Conclusion
    In sum, we hold that the trial court properly entered summary judgment for the Hospital based on (1) the lack of evidence to meetthe Byrd and Blanton standards; (2) the lack of a duty under Cox and Clark for a hospital or its nurses to obtain the informed consent of a patient receiving care from a private physician; and (3) the lack of evidence as to the contents of the policy that plaintiffs contend the hospital negligently failed to adopt.

    Affirmed.
    Judge HUNTER concurs.
    Judge TYSON concurs in separate opinion.

NO. COA04-338

NORTH CAROLINA COURT OF APPEALS

Filed: 19 July 2005

KEITH DANIELS, Administrator of
the ESTATE OF LORREN ALAINE
DANIELS, TONYA KOONCE-DANIELS,
and KEITH DANIELS, Individually,
    Plaintiffs,

v .                         Durham County
                            No. 99 CVS 0679
DURHAM COUNTY HOSPITAL
CORPORATION d/b/a DURHAM REGIONAL
HOSPITAL; DOE CORPORATIONS ONE
THROUGH FIVE; and DOE INDIVIDUALS
ONE THROUGH FIVE,
    Defendants.

    TYSON, Judge concurring.

    I concur in the decision to affirm the trial court's judgment. I write separately to further address the issues presented.

I. Background
    In addition to those facts set out in majority's opinion, it is important to note: (1) Daniels accompanied his wife to the Hospital and remained present with her at all times; (2) at the time of delivery in September 1995, Nurse Sharpe, was licensed as a registered nurse for more than twenty years and had worked with Dr. Dingfelder for eighteen to nineteen years; (3) around 7:30 a.m. on 2 September 1995, Nurse Sharpe was also assigned as nurse to Mrs. Daniels; and (4) Nurse Parker had been a practicing nurse for nineteen years.
II. Issue
    Plaintiffs assert the trial court erred by awarding summary judgment to the Hospital based on finding and concluding as a matter of law that no act or failure to act by the Hospital or its agents proximately caused or contributed to the injury and death of Lorren.
III. Summary Judgment
A. Standard of Review
    A portion of our standard of review is set out in the majority's opinion: summary judgment is proper “if the pleadings, depositions, answers to interrogatories, and admissions on file, together with the affidavits, if any, show that there is no genuine issue as to any material fact and that any party is entitled to a judgment as a matter of law.” N.C. Gen. Stat. § 1A-1, Rule 56(c) (2003).
    In addition to that portion of our standard of review previously stated, we have also held:
        The moving party has the burden of establishing the lack of any triable issue of fact. A defendant may show entitlement to summary judgment by[:] (1) proving that an essential element of the plaintiff's case is non-existent[;] or (2) showing through discovery that the plaintiff cannot produce evidence to support an essential element of his or her claim[;] or (3) showing that the plaintiff cannot surmount an affirmative defense . . . . Once the party seeking summary judgment makes the required showing, the burden shifts to the nonmoving party to produce a forecast of evidence demonstrating specific facts, as opposed to allegations, showing that he can at least establish a prima facie case at trial.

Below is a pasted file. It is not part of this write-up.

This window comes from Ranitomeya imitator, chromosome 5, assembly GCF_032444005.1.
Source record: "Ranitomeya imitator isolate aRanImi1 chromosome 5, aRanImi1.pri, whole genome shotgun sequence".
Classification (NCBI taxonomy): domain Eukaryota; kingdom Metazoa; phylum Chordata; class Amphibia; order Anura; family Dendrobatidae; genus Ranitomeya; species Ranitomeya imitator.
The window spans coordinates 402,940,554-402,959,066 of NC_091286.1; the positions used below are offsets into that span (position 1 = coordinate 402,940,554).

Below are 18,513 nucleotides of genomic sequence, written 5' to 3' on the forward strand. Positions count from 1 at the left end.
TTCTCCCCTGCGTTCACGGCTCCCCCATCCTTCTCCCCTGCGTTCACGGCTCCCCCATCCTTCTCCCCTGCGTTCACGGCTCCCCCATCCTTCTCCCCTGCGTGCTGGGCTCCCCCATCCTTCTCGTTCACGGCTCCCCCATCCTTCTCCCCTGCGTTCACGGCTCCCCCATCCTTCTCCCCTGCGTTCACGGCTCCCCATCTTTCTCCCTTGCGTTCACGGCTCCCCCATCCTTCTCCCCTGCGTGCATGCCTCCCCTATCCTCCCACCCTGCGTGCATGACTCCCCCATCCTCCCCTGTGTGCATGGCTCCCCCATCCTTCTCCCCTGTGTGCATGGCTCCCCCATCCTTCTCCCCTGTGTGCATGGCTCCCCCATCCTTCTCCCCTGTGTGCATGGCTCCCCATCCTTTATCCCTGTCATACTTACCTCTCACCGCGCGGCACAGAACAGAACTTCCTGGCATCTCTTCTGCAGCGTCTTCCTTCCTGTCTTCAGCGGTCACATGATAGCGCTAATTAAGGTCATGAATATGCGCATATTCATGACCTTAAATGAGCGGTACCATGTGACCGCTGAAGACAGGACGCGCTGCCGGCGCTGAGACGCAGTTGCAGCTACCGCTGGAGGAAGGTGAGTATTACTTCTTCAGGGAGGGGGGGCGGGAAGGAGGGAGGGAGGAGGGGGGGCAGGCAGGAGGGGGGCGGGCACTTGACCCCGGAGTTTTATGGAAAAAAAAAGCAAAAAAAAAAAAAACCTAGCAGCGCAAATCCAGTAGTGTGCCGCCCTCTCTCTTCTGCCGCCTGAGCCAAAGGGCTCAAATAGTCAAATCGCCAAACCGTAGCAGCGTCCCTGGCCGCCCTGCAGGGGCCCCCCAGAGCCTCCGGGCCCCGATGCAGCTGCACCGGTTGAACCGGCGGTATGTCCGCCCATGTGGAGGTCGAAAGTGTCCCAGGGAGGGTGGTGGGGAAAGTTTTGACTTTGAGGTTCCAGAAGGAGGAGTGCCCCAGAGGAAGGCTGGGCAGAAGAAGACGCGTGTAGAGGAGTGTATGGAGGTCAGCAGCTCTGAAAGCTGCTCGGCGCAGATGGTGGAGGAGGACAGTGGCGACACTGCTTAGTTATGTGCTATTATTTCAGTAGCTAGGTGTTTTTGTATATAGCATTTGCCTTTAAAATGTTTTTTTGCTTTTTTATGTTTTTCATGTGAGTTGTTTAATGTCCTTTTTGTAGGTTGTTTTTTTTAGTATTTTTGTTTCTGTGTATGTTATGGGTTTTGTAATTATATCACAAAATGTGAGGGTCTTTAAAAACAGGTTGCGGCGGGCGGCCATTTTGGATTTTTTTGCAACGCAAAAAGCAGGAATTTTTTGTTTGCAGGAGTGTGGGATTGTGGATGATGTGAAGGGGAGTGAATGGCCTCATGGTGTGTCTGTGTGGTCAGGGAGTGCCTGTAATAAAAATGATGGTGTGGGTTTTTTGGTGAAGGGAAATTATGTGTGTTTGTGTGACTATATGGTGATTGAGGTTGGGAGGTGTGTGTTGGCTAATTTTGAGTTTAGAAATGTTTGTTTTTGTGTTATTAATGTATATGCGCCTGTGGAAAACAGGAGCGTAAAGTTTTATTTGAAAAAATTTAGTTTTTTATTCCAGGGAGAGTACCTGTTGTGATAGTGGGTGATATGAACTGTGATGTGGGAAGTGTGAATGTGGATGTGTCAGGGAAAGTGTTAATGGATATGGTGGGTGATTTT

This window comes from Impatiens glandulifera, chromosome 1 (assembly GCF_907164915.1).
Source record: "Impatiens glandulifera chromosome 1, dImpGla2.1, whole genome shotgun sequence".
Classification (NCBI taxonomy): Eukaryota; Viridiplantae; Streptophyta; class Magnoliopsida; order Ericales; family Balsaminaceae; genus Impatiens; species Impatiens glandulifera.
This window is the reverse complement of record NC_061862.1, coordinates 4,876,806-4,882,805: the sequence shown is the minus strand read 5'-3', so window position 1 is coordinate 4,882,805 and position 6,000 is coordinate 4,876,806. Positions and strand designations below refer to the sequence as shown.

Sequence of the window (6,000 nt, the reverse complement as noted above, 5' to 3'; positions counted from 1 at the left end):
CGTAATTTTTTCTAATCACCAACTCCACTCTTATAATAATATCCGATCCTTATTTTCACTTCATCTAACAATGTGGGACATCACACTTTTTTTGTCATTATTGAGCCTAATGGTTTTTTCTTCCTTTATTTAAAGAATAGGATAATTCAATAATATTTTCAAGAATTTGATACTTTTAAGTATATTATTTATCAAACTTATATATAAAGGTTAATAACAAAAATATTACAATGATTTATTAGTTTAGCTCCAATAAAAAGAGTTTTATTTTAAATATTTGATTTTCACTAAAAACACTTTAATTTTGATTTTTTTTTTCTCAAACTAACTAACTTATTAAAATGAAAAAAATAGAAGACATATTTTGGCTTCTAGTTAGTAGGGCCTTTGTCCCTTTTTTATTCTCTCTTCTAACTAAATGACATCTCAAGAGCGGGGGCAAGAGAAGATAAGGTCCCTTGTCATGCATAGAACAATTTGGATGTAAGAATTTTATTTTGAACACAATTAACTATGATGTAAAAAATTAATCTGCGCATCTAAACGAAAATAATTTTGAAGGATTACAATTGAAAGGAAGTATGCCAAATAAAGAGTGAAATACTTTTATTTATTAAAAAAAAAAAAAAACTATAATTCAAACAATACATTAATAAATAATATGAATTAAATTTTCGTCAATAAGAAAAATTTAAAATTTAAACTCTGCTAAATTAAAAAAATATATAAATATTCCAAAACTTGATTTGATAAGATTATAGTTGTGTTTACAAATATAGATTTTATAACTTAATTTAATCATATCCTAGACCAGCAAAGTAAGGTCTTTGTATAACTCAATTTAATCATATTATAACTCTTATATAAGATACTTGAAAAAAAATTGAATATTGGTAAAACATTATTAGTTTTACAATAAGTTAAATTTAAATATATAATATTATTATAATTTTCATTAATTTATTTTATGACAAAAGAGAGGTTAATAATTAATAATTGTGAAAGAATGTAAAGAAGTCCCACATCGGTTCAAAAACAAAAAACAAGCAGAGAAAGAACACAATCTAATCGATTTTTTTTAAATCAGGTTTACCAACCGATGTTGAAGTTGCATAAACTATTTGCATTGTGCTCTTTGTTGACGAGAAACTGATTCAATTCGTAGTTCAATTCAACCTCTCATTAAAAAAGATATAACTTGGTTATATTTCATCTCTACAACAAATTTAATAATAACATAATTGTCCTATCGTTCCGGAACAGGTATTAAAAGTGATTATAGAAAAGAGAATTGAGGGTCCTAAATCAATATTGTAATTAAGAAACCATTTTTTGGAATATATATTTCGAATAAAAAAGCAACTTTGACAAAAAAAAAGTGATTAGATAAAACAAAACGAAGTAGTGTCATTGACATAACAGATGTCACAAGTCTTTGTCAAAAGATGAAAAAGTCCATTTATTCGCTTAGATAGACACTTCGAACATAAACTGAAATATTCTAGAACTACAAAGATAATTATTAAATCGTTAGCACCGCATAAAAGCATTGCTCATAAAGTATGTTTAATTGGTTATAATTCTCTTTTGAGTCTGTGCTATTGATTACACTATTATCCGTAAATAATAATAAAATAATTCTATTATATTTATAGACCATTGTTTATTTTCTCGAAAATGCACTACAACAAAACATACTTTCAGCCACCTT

Draughon v. Harnett Cty. Bd. of Educ., 158 N.C. App. 705, 708, 582 S.E.2d 343, 345 (2003), aff'd per curiam, 358 N.C. 137, 591 S.E.2d 520 (2004) (internal quotations and citations omitted) (emphasis supplied).
    In order to survive a motion for summary judgment in a negligence action, the plaintiff must show: “(1) that defendant failed to exercise proper care in the performance of a duty owed plaintiff; (2) the negligent breach of that duty was a proximate cause of plaintiff's injury; and (3) a person of ordinary prudence should have foreseen that plaintiff's injury was probable under the circumstances.” Strickland v. Doe, 156 N.C. App. 292, 294, 577 S.E.2d 124, 128 (2003), disc. rev. denied, 357 N.C. 169, 581 S.E.2d 447 (quoting Lavelle v. Schultz, 120 N.C. App. 857, 859-60, 463 S.E.2d 567, 569 (1995), disc. rev. denied, 342 N.C. 656, 467 S.E.2d 715 (1996)).
IV. Nurses' Duties to a Patient
    Plaintiffs argue that Nurse Sharpe and Nurse Parker were negligent by following Dr. Dingfelder's instructions. In Byrd v. Hospital, and as more recently followed in Blanton v. Moses H. Cone Hosp., our Supreme Court stated:
        nurses, in the discharge of their duties, must obey and diligently execute the orders of the physician or surgeon in charge of the patient, unless, of course, such order was so obviously negligent as to lead any reasonable person to anticipate that substantial injury would result to the patient from the execution of such order or performance of such direction. Certainly, if a physician or surgeon should order a nurse to stick fire to a patient, no nurse would be protected from liability for damages for undertaking to carry out theorders of the physician. The law contemplates that the physician is solely responsible for the diagnosis and treatment of his patient. Nurses are not supposed to be experts in the technique of diagnosis or the mechanics of treatment.

Byrd v. Hospital, 202 N.C. 337, 341-42, 162 S.E. 738, 740 (1932) (emphasis supplied), followed by Blanton v. Moses H. Cone Hosp., 319 N.C. 372, 354 S.E.2d 455 (1987); see also Paris v. Kreitz, 75 N.C. App. 365, 381, 331 S.E.2d 234, 245 (1985) (“it is clear that the negligence was not so obvious as to require [the nurse] to disobey an instruction or refuse to administer a treatment [because] . . . [a]ny disagreement or contrary recommendation she may have had as to the treatment prescribed would have necessarily been premised on a separate diagnosis, which she was not qualified to render.” (citing Byrd, 202 N.C. at 337, 162 S.E. at 738).
    In Byrd, our Supreme Court also recognized:
        If the injury resulted from a peculiar condition of plaintiff's body, producing unusual or abnormal susceptibility to [the treatment], then this was a matter of diagnosis and lay exclusively within the duty of the physician, unless, of course, as hereinbefore indicated, the type of disease was so pronounced and so well known as to lead the nurse in the exercise of ordinary care to anticipate injury.